I am proposing that left and progressive organizations, civil rights groups, Church groups, anti-war coalitions, labor unions and other progressive and liberal groups start organizing mass actions that involve marches to the local board of elections or voter registrar’s office, for collective de-registration from the Democratic Party. Here in Philadelphia, we could have a mass march from Independence Hall to the Board of Elections, for example.
This is a strategy that would hit the Democratic Party leadership like a bucket of ice water—or a brick--in the face.
The beauty of the idea is that it will garner enormous press coverage, even if the numbers are relatively small. Thanks to the overall pro-Republican bias of the media, news outlets like AP, CNN and especially Fox TV, will find the idea of Democratic activists marching on voter offices and quitting the Democratic Party irresistible. And as other groups across the country see these protest actions, they will want to join in.
In no time, Democratic incumbents in Congress, at the DNC, and in city halls and Democratic clubs across the country will see their most loyal voting base eroding.
If that should happen, they will be in a panic. Just watch how fast they start impeachment hearings and stop passing war funding appropriation bills!
Now whenever I’ve suggested this scheme, after the wild applause subsides, there are always those who raise the question about voting for progressive candidates in primaries, and about electing progressives to party office. I agree these are important steps, and that they should be attempted, but mass party quitting doesn’t preclude doing them.
In many states, first of all (CA, NH, VA, MA, and SC, for instance), you don’t need to be registered in a party to vote in that party’s primary. But even in those states like my own Pennsylvania, where you do need to be registered in a party to vote in its primary, it is an easy thing to re-register in time to qualify for the primary. Just check with your voter registrar and learn the deadline. Then, after you’ve voted, just quit again. The same for party caucuses. Those who are elected to positions like county committeeperson should stay in the party, where they can try (good luck!) to make change.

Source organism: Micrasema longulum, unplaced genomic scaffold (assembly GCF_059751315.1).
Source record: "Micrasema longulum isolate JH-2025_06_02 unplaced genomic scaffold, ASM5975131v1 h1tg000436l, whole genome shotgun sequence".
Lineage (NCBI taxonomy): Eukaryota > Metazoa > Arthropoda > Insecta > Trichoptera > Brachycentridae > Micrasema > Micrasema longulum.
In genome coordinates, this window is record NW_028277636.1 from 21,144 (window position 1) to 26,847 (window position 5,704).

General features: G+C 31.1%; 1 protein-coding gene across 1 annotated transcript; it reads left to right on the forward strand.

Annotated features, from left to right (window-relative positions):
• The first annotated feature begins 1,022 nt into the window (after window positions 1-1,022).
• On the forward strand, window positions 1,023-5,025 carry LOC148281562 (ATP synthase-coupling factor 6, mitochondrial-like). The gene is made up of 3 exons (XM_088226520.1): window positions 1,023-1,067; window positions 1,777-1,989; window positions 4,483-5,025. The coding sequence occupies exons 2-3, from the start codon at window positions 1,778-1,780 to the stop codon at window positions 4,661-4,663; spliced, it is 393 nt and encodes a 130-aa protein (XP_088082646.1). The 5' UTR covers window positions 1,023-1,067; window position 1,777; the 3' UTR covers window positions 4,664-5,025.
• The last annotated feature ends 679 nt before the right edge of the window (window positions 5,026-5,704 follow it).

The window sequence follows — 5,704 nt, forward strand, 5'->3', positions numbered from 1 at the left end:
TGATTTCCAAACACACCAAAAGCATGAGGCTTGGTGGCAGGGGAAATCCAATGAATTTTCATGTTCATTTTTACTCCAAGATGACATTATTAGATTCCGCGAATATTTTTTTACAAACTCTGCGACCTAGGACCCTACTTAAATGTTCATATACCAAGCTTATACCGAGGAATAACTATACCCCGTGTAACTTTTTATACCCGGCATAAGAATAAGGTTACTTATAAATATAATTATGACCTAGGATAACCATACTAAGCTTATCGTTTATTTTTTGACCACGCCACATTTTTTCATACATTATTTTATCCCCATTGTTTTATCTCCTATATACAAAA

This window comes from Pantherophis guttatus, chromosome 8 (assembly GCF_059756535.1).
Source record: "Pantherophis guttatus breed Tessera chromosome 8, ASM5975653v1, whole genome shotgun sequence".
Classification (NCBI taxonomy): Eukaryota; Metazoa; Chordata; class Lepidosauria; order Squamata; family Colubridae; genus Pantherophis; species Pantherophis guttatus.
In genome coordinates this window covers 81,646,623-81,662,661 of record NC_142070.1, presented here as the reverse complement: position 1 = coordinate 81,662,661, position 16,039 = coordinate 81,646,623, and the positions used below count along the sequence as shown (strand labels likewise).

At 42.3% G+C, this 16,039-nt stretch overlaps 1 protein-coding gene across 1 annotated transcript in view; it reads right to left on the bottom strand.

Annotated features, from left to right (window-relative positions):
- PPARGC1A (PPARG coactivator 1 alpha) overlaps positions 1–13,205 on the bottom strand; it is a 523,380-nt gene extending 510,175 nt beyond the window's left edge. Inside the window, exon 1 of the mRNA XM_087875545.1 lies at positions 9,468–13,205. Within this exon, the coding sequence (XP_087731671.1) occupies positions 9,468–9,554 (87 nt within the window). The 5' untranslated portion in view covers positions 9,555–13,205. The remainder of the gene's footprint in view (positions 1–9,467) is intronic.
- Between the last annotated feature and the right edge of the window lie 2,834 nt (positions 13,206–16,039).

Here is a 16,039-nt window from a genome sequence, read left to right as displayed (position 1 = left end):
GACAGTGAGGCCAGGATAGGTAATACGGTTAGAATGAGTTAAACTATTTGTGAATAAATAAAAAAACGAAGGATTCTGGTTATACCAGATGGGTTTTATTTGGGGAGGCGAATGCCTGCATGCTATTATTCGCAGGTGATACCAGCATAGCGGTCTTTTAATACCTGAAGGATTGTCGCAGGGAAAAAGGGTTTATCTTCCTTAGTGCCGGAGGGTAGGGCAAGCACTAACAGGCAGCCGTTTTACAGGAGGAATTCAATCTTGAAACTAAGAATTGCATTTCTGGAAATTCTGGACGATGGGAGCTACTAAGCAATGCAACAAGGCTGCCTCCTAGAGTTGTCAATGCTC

The important thing is those mass quit events.
The other thing I hear is the argument that people should not be just urged to quit; they should be urged to join a third party.
I disagree. As soon as you start trying to get agreement about joining a third party, you are introducing division into a movement that should be narrowly focused on the two issues of getting the Democrats, now, to end funding for the war and to initiate impeachment hearings. Anything else is a diversion.
Besides, getting significant numbers of progressive-minded people to cut their ties to the Democratic Party offers the potential of creating a new base out of which a genuine mass party of the left might come. The first step though, is for all of us, who have been tethered to the Democratic Party for most of our adult lives, to cut the leash.
If desperate Democratic officials respond by according us the same attention and support that they regularly accord to hedge fund managers and health insurance companies, if they meet our demands to end the war and defend the Constitution, so be it. Maybe we will back them in November ‘08.
If they don’t, then we’re free to go somewhere else, or to found a new party.
One thing is clear: If we don’t do this, we will no longer live in a democratic state. We will live in a one-party state.